They showed us around, Andy taking some pride with his shop (clearly a working space, not just for show – and a decent selection of milling tools and other equipment I wouldn’t mind having). He opened his safe, we talked guns, they got things ready to go out to their shooting club. It was, to be honest, exactly the sort of conversation I could have had with about half the people I know here in the US.

We loaded up the car, drove out to the club, some 20 minutes further out of town.

* * * * * * *

I’m not one for ‘formal’ shooting ranges. I prefer the very informal shooting I can do on my own, or with my wife or a friend, on our property south of Columbia. I said this to Debs and Andy. They said they wished they could do the same, but this is one way that shooting sports differs between the US and NZ – any kind of pistol shooting (and most long gun shooting which isn’t hunting) has to be done at a government licensed club.

That said, their club, while meeting all the required safety and environmental regulations, wasn’t like some spotless formal facility I’ve seen in Europe. It was a little ramshackle in a very friendly and inviting way. Non-intimidating.

So were the other people we met there. Most of them were busy getting things set up for hosting a competition the next day. Again, they were just middle-class folks, doing the necessary volunteer work on their time off, so that everyone in the club could enjoy shooting that weekend.

After they introduced us and shown us the place, we went to one of the shooting areas so they could check some tweaks to one of their competition guns. Martha and I got hearing protection from a box available for visitors, Debs and Andy put their own on out of their range bags. A magazine or two of ammo satisfied them that the minor gunsmithing work was good, then they offered to let me shoot one of their guns. It was no big deal.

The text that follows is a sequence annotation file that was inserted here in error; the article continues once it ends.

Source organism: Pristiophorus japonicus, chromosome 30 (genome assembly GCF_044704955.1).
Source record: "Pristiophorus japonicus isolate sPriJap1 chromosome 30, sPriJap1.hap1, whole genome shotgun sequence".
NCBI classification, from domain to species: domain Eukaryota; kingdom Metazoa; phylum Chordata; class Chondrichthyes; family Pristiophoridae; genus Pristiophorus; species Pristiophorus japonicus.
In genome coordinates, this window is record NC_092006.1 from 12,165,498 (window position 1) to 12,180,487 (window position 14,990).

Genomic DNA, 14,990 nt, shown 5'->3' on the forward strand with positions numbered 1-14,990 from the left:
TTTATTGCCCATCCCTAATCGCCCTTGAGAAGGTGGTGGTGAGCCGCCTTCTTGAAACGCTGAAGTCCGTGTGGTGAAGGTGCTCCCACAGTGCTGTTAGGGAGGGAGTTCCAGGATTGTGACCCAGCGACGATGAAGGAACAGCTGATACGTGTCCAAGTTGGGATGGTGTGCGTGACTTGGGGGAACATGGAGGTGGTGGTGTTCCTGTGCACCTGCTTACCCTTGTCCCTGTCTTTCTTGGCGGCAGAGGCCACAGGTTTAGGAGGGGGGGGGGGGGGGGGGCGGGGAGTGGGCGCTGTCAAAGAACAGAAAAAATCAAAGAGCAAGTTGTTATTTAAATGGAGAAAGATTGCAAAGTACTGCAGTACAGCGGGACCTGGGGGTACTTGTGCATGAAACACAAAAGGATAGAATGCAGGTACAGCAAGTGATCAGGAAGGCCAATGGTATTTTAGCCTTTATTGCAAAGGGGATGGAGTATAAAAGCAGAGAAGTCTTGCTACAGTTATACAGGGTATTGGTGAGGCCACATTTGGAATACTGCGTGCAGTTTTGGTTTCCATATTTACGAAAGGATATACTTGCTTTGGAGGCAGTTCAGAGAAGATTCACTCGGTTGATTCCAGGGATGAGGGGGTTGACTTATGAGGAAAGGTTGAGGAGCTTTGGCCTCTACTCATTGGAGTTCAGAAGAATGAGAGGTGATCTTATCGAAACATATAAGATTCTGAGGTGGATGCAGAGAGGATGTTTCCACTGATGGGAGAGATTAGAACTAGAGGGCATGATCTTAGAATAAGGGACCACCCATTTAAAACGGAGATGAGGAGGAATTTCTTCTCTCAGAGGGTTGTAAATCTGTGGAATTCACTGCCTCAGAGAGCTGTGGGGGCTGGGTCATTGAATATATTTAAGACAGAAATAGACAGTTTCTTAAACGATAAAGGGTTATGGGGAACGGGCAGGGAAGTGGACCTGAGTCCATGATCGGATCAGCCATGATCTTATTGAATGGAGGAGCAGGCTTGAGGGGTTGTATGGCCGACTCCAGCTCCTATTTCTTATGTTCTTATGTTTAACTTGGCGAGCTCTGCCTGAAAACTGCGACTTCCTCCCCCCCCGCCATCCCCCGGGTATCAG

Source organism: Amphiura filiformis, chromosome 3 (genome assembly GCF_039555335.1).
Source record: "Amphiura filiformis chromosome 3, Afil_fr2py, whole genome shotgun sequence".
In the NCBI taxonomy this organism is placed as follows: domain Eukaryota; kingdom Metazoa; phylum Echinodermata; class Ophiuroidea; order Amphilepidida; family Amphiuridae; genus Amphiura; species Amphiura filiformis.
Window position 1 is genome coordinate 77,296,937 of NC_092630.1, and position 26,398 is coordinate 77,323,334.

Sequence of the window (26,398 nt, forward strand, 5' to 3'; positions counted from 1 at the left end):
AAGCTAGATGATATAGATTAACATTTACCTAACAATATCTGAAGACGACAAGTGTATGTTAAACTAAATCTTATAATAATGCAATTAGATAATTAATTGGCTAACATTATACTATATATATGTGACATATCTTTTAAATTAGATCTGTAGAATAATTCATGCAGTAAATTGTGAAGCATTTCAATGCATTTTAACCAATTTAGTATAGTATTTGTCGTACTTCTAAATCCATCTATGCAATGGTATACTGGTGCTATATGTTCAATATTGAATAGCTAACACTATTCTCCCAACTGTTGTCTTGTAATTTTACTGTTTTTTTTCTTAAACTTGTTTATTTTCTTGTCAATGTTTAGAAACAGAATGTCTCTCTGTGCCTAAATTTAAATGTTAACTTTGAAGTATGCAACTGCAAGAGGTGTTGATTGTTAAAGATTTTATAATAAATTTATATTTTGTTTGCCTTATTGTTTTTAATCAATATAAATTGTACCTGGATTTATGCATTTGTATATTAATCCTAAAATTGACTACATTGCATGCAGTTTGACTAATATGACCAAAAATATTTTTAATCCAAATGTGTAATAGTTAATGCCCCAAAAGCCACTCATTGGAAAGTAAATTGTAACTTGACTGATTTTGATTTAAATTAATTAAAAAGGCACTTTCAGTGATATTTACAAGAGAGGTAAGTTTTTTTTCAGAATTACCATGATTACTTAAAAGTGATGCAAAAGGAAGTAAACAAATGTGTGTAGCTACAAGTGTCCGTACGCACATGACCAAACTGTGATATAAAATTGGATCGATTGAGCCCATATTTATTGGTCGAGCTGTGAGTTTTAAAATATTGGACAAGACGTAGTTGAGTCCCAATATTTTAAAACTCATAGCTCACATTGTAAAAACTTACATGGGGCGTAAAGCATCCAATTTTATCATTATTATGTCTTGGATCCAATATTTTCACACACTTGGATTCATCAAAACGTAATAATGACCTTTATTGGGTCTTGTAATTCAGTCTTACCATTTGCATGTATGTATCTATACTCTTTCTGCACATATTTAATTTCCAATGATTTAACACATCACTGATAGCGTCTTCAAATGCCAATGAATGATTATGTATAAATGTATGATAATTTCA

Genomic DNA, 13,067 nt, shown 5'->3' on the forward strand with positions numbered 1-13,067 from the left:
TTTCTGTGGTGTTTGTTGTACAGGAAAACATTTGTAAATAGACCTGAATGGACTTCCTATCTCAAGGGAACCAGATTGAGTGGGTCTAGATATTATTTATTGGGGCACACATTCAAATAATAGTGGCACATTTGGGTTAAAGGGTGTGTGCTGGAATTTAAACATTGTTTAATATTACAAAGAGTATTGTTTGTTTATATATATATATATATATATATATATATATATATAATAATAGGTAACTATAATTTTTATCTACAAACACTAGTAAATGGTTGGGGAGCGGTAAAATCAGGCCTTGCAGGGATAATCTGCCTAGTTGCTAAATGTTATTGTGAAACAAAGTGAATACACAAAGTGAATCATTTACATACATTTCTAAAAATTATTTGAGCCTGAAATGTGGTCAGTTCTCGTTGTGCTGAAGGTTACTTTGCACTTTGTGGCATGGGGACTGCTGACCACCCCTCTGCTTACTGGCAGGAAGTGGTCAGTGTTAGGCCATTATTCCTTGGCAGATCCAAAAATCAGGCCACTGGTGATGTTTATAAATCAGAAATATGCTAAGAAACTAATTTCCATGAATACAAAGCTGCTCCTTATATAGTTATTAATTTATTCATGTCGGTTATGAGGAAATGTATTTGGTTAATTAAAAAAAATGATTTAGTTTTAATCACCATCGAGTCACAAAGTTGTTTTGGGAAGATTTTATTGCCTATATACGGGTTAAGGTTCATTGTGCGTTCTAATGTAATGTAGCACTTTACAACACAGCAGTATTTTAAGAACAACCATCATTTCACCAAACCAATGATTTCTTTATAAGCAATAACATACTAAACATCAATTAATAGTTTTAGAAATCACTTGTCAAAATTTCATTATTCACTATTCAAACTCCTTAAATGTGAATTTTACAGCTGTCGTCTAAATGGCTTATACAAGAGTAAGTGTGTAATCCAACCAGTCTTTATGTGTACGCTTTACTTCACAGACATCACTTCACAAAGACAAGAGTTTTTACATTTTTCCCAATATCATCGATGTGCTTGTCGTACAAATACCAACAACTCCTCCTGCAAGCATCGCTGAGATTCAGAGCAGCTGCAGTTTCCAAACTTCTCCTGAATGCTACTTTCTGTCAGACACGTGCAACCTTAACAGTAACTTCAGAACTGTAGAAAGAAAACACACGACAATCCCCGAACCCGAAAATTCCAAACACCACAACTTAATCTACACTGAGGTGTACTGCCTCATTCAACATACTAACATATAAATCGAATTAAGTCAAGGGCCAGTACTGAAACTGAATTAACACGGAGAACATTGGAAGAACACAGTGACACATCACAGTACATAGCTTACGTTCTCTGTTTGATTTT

I felt right at home.

* * * * * * *

We went back to their place, chatted while Andy grilled some steaks and brats as we sat out on their patio. Another friend of theirs, Chris, who was originally from South Africa, joined us. He’d lived in the US for a while, where he had gone through apprenticeship as a gunsmith. He’d moved to NZ a few years back, and was as friendly and out-going as Andy and Debs.

Dinner was good, as was the company and discussion. We didn’t have anything alcoholic to drink, since after dinner they took us over to another shooting club for a .22 rifle meet.

* * * * * * *

This was a little more formal, both in terms of the facility and in how the club operates. The facility is actually government owned (local government), and rented out to several different shooting clubs which use it on different nights of the week. Because of this, they have a specific set of procedures that they go over as club business and safety protocols, but it wasn’t anything more onerous than what you’d find at most formal ranges here in the US.

Again, the others we met there were friendly and welcoming. We weren’t the only ‘newcomers’ there that evening, and I had the feeling that they were very used to having visitors and helping them get involved in shooting. At several junctures different people asked if I wanted to shoot any of the club’s .22s.

After about 90 minutes, we headed back to Debbie & Andy’s place.

* * * * * * *

They got all the guns and gear put away. We sat and had some dessert, chatted a while longer. Andy showed us some funny videos he’d seen online – stuff which I have since seen referenced by others here in the US.

Then, since they had a competition to run the next day, and we had an early departure and then a full day of travel, they drove us back to our hotel. It was about 10:00 when they dropped us off, wishing us well on the rest of our tour. I felt like I had made new friends who I’d never see again.

Jim Downey